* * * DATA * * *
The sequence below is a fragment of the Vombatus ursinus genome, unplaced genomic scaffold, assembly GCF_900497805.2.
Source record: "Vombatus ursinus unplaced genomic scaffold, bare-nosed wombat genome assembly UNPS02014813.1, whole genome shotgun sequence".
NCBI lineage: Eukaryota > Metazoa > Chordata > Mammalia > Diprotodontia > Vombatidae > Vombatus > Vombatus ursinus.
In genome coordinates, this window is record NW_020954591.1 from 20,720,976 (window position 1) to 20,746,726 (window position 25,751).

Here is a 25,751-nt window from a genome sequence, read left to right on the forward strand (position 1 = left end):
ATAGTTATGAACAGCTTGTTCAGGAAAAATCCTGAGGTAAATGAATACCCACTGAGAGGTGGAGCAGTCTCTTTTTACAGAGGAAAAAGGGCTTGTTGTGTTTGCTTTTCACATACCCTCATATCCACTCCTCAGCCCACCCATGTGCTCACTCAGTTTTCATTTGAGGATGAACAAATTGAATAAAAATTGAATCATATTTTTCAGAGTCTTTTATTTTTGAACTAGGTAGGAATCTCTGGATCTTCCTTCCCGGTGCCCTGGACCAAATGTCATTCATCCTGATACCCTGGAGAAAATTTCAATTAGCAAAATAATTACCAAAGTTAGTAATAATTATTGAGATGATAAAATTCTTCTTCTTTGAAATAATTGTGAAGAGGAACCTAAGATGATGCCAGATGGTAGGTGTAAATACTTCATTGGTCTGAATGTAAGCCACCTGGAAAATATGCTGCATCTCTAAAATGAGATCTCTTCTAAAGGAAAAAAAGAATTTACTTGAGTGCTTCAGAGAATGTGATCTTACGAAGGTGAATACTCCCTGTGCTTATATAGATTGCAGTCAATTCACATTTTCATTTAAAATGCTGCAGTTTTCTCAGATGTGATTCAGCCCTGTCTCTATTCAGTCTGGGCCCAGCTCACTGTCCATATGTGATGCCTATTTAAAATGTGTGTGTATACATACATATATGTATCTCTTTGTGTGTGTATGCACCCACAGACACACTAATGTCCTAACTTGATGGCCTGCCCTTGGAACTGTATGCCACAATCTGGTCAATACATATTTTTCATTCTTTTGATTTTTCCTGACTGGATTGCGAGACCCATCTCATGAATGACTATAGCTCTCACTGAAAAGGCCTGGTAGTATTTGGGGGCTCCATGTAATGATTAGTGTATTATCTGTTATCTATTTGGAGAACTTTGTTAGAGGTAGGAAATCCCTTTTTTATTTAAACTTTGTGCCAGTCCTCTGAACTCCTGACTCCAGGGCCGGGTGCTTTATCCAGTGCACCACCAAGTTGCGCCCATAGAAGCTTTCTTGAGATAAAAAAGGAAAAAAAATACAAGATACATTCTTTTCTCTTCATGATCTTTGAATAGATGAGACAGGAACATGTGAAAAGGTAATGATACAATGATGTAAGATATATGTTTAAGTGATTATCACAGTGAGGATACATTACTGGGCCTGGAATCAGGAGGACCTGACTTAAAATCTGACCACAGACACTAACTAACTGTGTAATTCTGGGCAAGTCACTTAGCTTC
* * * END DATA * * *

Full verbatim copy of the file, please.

The sequence below is a fragment of the Vombatus ursinus genome, unplaced genomic scaffold, assembly GCF_900497805.2.
Source record: "Vombatus ursinus unplaced genomic scaffold, bare-nosed wombat genome assembly UNPS02014813.1, whole genome shotgun sequence".
NCBI lineage: Eukaryota > Metazoa > Chordata > Mammalia > Diprotodontia > Vombatidae > Vombatus > Vombatus ursinus.
In genome coordinates, this window is record NW_020954591.1 from 20,720,976 (window position 1) to 20,746,726 (window position 25,751).

Here is a 25,751-nt window from a genome sequence, read left to right on the forward strand (position 1 = left end):
ATAGTTATGAACAGCTTGTTCAGGAAAAATCCTGAGGTAAATGAATACCCACTGAGAGGTGGAGCAGTCTCTTTTTACAGAGGAAAAAGGGCTTGTTGTGTTTGCTTTTCACATACCCTCATATCCACTCCTCAGCCCACCCATGTGCTCACTCAGTTTTCATTTGAGGATGAACAAATTGAATAAAAATTGAATCATATTTTTCAGAGTCTTTTATTTTTGAACTAGGTAGGAATCTCTGGATCTTCCTTCCCGGTGCCCTGGACCAAATGTCATTCATCCTGATACCCTGGAGAAAATTTCAATTAGCAAAATAATTACCAAAGTTAGTAATAATTATTGAGATGATAAAATTCTTCTTCTTTGAAATAATTGTGAAGAGGAACCTAAGATGATGCCAGATGGTAGGTGTAAATACTTCATTGGTCTGAATGTAAGCCACCTGGAAAATATGCTGCATCTCTAAAATGAGATCTCTTCTAAAGGAAAAAAAGAATTTACTTGAGTGCTTCAGAGAATGTGATCTTACGAAGGTGAATACTCCCTGTGCTTATATAGATTGCAGTCAATTCACATTTTCATTTAAAATGCTGCAGTTTTCTCAGATGTGATTCAGCCCTGTCTCTATTCAGTCTGGGCCCAGCTCACTGTCCATATGTGATGCCTATTTAAAATGTGTGTGTATACATACATATATGTATCTCTTTGTGTGTGTATGCACCCACAGACACACTAATGTCCTAACTTGATGGCCTGCCCTTGGAACTGTATGCCACAATCTGGTCAATACATATTTTTCATTCTTTTGATTTTTCCTGACTGGATTGCGAGACCCATCTCATGAATGACTATAGCTCTCACTGAAAAGGCCTGGTAGTATTTGGGGGCTCCATGTAATGATTAGTGTATTATCTGTTATCTATTTGGAGAACTTTGTTAGAGGTAGGAAATCCCTTTTTTATTTAAACTTTGTGCCAGTCCTCTGAACTCCTGACTCCAGGGCCGGGTGCTTTATCCAGTGCACCACCAAGTTGCGCCCATAGAAGCTTTCTTGAGATAAAAAAGGAAAAAAAATACAAGATACATTCTTTTCTCTTCATGATCTTTGAATAGATGAGACAGGAACATGTGAAAAGGTAATGATACAATGATGTAAGATATATGTTTAAGTGATTATCACAGTGAGGATACATTACTGGGCCTGGAATCAGGAGGACCTGACTTAAAATCTGACCACAGACACTAACTAACTGTGTAATTCTGGGCAAGTCACTTAGCTTC